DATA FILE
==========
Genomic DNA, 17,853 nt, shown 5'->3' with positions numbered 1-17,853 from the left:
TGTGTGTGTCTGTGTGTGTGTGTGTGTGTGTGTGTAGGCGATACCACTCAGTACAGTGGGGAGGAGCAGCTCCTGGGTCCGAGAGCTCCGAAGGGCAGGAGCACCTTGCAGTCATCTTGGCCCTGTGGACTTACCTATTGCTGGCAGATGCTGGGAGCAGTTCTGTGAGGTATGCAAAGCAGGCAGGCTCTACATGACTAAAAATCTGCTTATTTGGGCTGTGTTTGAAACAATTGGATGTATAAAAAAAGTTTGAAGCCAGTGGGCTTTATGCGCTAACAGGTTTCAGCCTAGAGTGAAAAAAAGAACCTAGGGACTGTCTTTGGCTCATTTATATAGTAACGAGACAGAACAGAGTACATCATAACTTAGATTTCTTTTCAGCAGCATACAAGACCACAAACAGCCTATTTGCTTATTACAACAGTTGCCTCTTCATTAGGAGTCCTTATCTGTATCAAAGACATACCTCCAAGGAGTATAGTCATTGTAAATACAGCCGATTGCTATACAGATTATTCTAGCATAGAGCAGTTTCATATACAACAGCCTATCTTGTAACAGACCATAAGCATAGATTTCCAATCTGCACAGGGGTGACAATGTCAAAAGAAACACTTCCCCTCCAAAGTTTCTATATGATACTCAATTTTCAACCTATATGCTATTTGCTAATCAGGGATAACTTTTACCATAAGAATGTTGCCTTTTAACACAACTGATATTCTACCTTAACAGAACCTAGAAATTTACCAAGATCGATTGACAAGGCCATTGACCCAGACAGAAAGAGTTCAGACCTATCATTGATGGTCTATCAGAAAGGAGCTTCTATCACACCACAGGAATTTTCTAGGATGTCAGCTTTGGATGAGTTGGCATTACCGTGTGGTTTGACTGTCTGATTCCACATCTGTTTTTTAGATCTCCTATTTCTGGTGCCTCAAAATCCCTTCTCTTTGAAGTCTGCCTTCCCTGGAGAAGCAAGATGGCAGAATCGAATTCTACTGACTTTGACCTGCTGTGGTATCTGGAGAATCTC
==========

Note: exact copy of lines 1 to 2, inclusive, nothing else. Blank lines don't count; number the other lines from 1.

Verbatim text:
Genomic DNA, 17,853 nt, shown 5'->3' with positions numbered 1-17,853 from the left:
TGTGTGTGTCTGTGTGTGTGTGTGTGTGTGTGTGTAGGCGATACCACTCAGTACAGTGGGGAGGAGCAGCTCCTGGGTCCGAGAGCTCCGAAGGGCAGGAGCACCTTGCAGTCATCTTGGCCCTGTGGACTTACCTATTGCTGGCAGATGCTGGGAGCAGTTCTGTGAGGTATGCAAAGCAGGCAGGCTCTACATGACTAAAAATCTGCTTATTTGGGCTGTGTTTGAAACAATTGGATGTATAAAAAAAGTTTGAAGCCAGTGGGCTTTATGCGCTAACAGGTTTCAGCCTAGAGTGAAAAAAAGAACCTAGGGACTGTCTTTGGCTCATTTATATAGTAACGAGACAGAACAGAGTACATCATAACTTAGATTTCTTTTCAGCAGCATACAAGACCACAAACAGCCTATTTGCTTATTACAACAGTTGCCTCTTCATTAGGAGTCCTTATCTGTATCAAAGACATACCTCCAAGGAGTATAGTCATTGTAAATACAGCCGATTGCTATACAGATTATTCTAGCATAGAGCAGTTTCATATACAACAGCCTATCTTGTAACAGACCATAAGCATAGATTTCCAATCTGCACAGGGGTGACAATGTCAAAAGAAACACTTCCCCTCCAAAGTTTCTATATGATACTCAATTTTCAACCTATATGCTATTTGCTAATCAGGGATAACTTTTACCATAAGAATGTTGCCTTTTAACACAACTGATATTCTACCTTAACAGAACCTAGAAATTTACCAAGATCGATTGACAAGGCCATTGACCCAGACAGAAAGAGTTCAGACCTATCATTGATGGTCTATCAGAAAGGAGCTTCTATCACACCACAGGAATTTTCTAGGATGTCAGCTTTGGATGAGTTGGCATTACCGTGTGGTTTGACTGTCTGATTCCACATCTGTTTTTTAGATCTCCTATTTCTGGTGCCTCAAAATCCCTTCTCTTTGAAGTCTGCCTTCCCTGGAGAAGCAAGATGGCAGAATCGAATTCTACTGACTTTGACCTGCTGTGGTATCTGGAGAATCTC